With Seattle City Council likely to be dominated by Harrell allies, old habits of blaming council for inaction on key policy issues will ring less true than it ever has. Voters will be expecting him and his allies to follow through on promises of working together to tackle big issues. That resolve will face no shortage of challenges — including a behind schedule Comprehensive Plan update, a looming budget shortfall mess, a stubbornly persistent homelessness crisis, growing public safety worries, bus service cuts, and a delayed light rail expansion program.

Progressive shift on King County Council

Elsewhere in the region, results were not as dour for progressives and urbanist-aligned candidates. King County Council saw Urbanist-endorsed candidates sweep with Jorge Barón and Teresa Mosqueda joining returning incumbents Girmay Zahilay and Claudia Balducci for arguably the most progressive County Council ever.

The changing of guard could give the body the gumption to boost funding for King County Metro, potentially via a countywide transportation benefit district. The County Council shelved an earlier transit measure proposal amidst the pandemic outbreak, and it has stayed shelved ever since.

City Council wins elsewhere

In Bellevue, Urbanist-endorsed Mo Malakoutian and Janice Zahn both won their City Council races, as did incumbent John Stokes, who faced a conservative. Malakoutian will replace Jeremy Barksdale, keeping the seat on the more progressive-leaning side.

Bothell Mayor Mason Thompson is on course to win reelection easily and he’ll have reinforcement from incoming councilmembers Carston Curd and Amanda Dodd. All of them are pulling 60% of the vote or more. Thompson has been an outspoken advocate for adding missing middle housing and safe facilities for walking, rolling, and biking. With a friendlier Council, big things could be in store for Bothell.

Kirkland is also going with the more urbanist candidates who have argued for safe streets projects and more housing options. Amy Falcone is up huge, Kelli Curtis is up big, and John Tymczyszyn is up a few points. All had the endorsement of the Transit Riders Union and Washington Bikes.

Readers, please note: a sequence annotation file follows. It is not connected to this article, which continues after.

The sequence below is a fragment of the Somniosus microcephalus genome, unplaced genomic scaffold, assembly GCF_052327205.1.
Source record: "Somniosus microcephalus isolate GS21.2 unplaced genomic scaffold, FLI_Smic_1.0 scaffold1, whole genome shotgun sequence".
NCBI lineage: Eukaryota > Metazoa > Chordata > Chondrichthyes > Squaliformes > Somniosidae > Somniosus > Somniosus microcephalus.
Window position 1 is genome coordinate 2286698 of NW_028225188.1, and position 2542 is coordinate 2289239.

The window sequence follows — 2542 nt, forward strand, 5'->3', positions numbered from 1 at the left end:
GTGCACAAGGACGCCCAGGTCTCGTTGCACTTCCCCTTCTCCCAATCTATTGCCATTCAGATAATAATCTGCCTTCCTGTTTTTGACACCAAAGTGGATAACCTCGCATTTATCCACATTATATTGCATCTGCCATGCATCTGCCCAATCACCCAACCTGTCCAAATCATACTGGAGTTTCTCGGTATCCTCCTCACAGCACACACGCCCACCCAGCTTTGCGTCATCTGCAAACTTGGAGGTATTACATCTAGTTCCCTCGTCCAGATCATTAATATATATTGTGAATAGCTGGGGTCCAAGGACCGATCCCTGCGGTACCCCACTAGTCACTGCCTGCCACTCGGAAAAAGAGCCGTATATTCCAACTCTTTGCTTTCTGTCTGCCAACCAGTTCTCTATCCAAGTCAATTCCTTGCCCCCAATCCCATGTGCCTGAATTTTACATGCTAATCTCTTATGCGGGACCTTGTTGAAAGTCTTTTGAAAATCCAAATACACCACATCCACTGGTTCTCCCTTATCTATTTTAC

The Washington Bikes slate also swept in Redmond, with Mayor Angela Birney and council candidate Osman Salahuddin coasting to victory and Angie Nuevacamina looking like she has the edge. Incumbent Councilmembers Jessica Forsythe and Vanessa Kritzer are running unopposed.

Transportation advocate Joe Vinson is leading big in his SeaTac City Council race. Progressive-leaning incumbent Senayet Negusse also appears to have survived a challenge, although the race is close.

Edmonds was a mixed bag, with Councilmember Susan Paine on course to win in early results, but a challenge from the right taking down Mayor Mike Nelson. Washington Bikes endorsed Paine, Chris Eck, and Mackey Guenther for Edmonds City Council. Eck is also winning, but Guenther is trailing by a wide margin.

The Washington Bikes slate swept in Bremerton with Denise FreyJane Rebelowski, and Anna Mockler all with significant leads in early results. Bremerton has seen bicycling and safe streets issues bubbling to the surface with efforts to improve local streets. Bike-friendly council reinforcements could give a boost to long saga of redesigning crash-prone 6th Street and other safety projects.

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Doug Trumm is publisher of The Urbanist. An Urbanist writer since 2015, he dreams of pedestrianizing streets, blanketing the city in bus lanes, and unleashing a mass timber building spree to end the affordable housing shortage and avert our coming climate catastrophe. He graduated from the Evans School of Public Policy and Governance at the University of Washington in 2019. He lives in East Fremont and loves to explore the city on his bike.